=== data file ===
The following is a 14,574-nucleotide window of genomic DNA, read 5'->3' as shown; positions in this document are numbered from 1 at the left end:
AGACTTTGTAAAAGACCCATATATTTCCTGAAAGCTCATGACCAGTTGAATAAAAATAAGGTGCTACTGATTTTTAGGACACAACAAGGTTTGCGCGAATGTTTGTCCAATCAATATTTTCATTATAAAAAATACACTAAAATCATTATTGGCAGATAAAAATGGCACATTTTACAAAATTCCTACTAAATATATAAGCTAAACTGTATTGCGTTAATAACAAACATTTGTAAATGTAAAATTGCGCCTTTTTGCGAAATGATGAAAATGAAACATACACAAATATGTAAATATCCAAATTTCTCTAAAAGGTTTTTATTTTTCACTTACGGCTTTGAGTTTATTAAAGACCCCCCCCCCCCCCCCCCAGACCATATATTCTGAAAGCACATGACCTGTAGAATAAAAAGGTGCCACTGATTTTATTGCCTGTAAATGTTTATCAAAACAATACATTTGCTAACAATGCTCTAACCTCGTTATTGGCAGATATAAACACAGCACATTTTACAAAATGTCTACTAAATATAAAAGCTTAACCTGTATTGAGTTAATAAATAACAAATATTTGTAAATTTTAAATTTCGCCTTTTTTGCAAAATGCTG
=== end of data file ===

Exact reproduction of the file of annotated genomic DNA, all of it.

The following is a 14,574-nucleotide window of genomic DNA, read 5'->3' as shown; positions in this document are numbered from 1 at the left end:
AGACTTTGTAAAAGACCCATATATTTCCTGAAAGCTCATGACCAGTTGAATAAAAATAAGGTGCTACTGATTTTTAGGACACAACAAGGTTTGCGCGAATGTTTGTCCAATCAATATTTTCATTATAAAAAATACACTAAAATCATTATTGGCAGATAAAAATGGCACATTTTACAAAATTCCTACTAAATATATAAGCTAAACTGTATTGCGTTAATAACAAACATTTGTAAATGTAAAATTGCGCCTTTTTGCGAAATGATGAAAATGAAACATACACAAATATGTAAATATCCAAATTTCTCTAAAAGGTTTTTATTTTTCACTTACGGCTTTGAGTTTATTAAAGACCCCCCCCCCCCCCCCCCAGACCATATATTCTGAAAGCACATGACCTGTAGAATAAAAAGGTGCCACTGATTTTATTGCCTGTAAATGTTTATCAAAACAATACATTTGCTAACAATGCTCTAACCTCGTTATTGGCAGATATAAACACAGCACATTTTACAAAATGTCTACTAAATATAAAAGCTTAACCTGTATTGAGTTAATAAATAACAAATATTTGTAAATTTTAAATTTCGCCTTTTTTGCAAAATGCTG